According to the World Alzheimer Report 2021, 75% of all cases of dementia go undiagnosed; in low- and middle-income countries this figure is projected to be as high as 90%.
These alarmingly high rates can be attributed to misinformation, along with a lack of trained specialists, lack of readily available diagnosis tools and the ongoing impact of the COVID-19 pandemic on healthcare systems.
In this blog from Maree McCabe AM, CEO of Dementia Australia, Maree writes about the organisation’s new BrainTrack app which aims to promote better brain health, while also encouraging people to seek an early diagnosis of dementia if it is warranted.
Timely diagnoses for dementia
We know that like any disease, an early diagnosis, ensures better outcomes for both the person diagnosed and their support network.
An early diagnosis of dementia empowers and enables people living with dementia, their families and carers to better understand dementia and to manage their diagnosis on their terms. It also provides the opportunity to access the right support at the right time which can enable people to maintain their independence and functional capacity for as long as possible. Additionally, it also allows for the possibility of health and allied health professionals to be able to provide interventions to help maintain strengths and capacities, improve skill acquisition and promote recovery, enablement and rehabilitation.
Research indicates that the use of allied health services can slow the progression of cognitive and functional decline, improve quality of life and delay or prevent residential aged care admission.
Receiving a diagnosis
A diagnosis of dementia in Australia currently takes an average of three years and across the world, we know that many people face similar wait times to receive a diagnosis.
Within ADI’s World Alzheimer Report 2021: Journey through the diagnosis of dementia, people living with dementia and carers consistently reported lengthy time delays and experiences before being given a diagnosis. One of the most significant roadblocks of diagnosis reported in this survey were the lack of awareness and knowledge about dementia, with changing behaviours often being mistaken for normal ageing, depression or other mental illness.
It is also now common understanding that the COVID-19 pandemic has had an adverse effect on healthcare systems, of which the implications on receiving a diagnosis we are still continuing to see.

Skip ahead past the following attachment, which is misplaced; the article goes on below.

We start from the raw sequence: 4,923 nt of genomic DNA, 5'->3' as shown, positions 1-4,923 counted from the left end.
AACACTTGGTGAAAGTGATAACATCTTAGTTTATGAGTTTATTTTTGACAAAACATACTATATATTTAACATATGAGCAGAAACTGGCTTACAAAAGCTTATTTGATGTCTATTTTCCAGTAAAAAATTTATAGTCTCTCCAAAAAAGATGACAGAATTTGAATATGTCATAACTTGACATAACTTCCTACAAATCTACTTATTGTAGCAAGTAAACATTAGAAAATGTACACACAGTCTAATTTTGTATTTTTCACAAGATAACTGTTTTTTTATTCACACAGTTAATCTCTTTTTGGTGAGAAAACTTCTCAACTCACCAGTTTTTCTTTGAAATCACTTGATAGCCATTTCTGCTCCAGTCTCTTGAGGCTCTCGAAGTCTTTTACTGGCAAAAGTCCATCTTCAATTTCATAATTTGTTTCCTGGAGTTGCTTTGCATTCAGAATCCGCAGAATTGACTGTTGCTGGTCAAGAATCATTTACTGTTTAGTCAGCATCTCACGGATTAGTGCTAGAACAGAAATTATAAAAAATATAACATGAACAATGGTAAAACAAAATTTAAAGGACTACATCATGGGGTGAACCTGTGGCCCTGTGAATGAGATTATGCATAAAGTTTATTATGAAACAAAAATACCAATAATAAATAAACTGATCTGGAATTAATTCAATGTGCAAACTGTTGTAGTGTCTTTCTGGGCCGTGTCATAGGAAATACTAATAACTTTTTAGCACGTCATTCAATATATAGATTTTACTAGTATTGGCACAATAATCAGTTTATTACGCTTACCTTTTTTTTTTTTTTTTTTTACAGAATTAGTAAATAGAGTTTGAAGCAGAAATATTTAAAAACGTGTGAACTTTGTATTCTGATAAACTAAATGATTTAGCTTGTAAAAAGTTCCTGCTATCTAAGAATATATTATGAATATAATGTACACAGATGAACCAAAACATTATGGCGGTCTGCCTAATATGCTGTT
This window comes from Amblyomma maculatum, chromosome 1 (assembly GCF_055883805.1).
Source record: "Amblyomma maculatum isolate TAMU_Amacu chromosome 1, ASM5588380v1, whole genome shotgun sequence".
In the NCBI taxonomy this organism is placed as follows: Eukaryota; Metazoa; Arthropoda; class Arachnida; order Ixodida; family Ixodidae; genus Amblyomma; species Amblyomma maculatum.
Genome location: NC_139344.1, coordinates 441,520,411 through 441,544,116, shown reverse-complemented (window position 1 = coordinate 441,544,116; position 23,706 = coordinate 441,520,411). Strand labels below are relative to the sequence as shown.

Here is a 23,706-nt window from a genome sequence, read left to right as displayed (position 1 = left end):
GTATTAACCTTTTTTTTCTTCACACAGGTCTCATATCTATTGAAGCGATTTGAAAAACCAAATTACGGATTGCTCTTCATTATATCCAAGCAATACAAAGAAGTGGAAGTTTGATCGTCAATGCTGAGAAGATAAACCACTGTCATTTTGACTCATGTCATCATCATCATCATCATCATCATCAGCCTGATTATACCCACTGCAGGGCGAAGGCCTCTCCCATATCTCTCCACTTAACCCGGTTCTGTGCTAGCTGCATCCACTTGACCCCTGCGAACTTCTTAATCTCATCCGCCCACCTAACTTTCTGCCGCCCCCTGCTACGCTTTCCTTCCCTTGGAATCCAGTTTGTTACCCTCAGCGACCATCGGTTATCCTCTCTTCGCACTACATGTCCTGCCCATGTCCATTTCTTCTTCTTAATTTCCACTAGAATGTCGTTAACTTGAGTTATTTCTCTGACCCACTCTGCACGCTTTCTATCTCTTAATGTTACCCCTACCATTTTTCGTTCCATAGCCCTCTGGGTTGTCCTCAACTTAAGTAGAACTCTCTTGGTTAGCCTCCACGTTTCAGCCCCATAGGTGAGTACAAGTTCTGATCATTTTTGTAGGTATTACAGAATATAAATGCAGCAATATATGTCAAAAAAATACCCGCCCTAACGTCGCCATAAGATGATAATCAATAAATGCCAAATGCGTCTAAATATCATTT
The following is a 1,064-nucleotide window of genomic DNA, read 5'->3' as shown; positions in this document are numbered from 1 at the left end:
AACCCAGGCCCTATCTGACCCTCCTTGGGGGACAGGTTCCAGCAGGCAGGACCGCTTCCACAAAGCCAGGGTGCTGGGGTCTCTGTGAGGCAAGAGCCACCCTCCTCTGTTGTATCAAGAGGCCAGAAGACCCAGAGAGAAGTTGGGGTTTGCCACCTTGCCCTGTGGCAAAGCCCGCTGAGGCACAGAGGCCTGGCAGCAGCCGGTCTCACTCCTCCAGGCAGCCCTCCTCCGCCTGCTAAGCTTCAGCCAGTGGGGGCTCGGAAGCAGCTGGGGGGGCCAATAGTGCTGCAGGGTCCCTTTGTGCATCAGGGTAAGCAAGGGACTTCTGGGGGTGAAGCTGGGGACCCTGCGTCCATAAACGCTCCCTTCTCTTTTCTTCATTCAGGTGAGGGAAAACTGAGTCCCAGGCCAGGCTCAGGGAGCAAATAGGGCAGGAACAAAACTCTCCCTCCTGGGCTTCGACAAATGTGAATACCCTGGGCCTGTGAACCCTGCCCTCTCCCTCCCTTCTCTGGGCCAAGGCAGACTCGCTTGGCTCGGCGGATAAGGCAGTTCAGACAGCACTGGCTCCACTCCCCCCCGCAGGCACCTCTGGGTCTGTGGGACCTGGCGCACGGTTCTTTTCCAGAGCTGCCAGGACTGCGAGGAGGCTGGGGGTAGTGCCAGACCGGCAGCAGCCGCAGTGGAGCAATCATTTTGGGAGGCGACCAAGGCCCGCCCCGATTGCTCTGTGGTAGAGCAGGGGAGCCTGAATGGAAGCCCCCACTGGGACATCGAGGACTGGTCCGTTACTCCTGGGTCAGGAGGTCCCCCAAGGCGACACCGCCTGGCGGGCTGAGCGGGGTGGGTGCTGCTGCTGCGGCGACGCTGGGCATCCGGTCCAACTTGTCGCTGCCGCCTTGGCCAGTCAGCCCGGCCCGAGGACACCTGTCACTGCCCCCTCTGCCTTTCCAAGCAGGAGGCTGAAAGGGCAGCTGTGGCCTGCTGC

The BrainTrack app
In 2023, it is estimated there are over 400,000 Australians living with all forms of dementia. Globally, the World Health Organization (WHO) figures predict that more than 55 million people globally are living with dementia, which is projected to reach 139 million people by 2050.
In response, Dementia Australia launched a free mobile app, BrainTrack, in October of last year, for people to privately monitor and better understand suspected changes in their cognition over time, thanks to funding from the Australian Government.
Available worldwide, the app engages users to play a series of fun, travel-themed games. If they have concerns, a report of their results can be produced and shared with their clinician or healthcare professional to use as a conversation starter to support an earlier dementia diagnosis.
BrainTrack is not intended to replace a formal cognitive assessment. Instead, it has been designed to support the early identification of cognitive changes over time that may warrant further testing and help to target the most appropriate tools for formal screening and assessment. For those who are remote, in rural communities or unable to physically travel, the use of digital applications, such as BrainTrack can provide even more benefit.
BrainTrack can be used by anyone, anywhere and at any age, including individuals who want to learn more about brain health and healthy ageing. Users are prompted to log-in each month to play the games, which have been developed from validated cognitive testing, and monitor their results. Each game focuses on a specific cognitive domain including executive function, visuospatial function, language, visual recognition and memory.
There are specific resources available within the app or linked to from the app, for doctors and other healthcare professionals, which includes information on interpreting a patient’s results, what the results might mean, and tests that can be used to validate them. There is also information on modifiable risk factors and guidance on having a conversation with a patient.
Within the global dementia community, we know that ensuring an early diagnosis for dementia must become a priority; through this app, we hope to play a part in encouraging more people to start a conversation with their GP or health care professional as soon as they may become concerned about themselves or someone else, and ultimately, improve the lives of the many people affected.
The app is available to everyone, no matter where they live, and is available for download for free through the Apple App Store and Google Play.
Privacy information: Providing data through the app to assist with research and to continue to enhance the app is optional and anonymous. The data is de-identified and only collected if a user provides consent. This data is used for research purposes and is securely held by and accessible to Deakin University only. Dementia Australia and Deakin University do not collect any personal information through BrainTrack. For more information about the research including ethics statement, please go to ‘Learn more about our research’ in the Information section in the BrainTrack app.
Read more information regarding privacy here.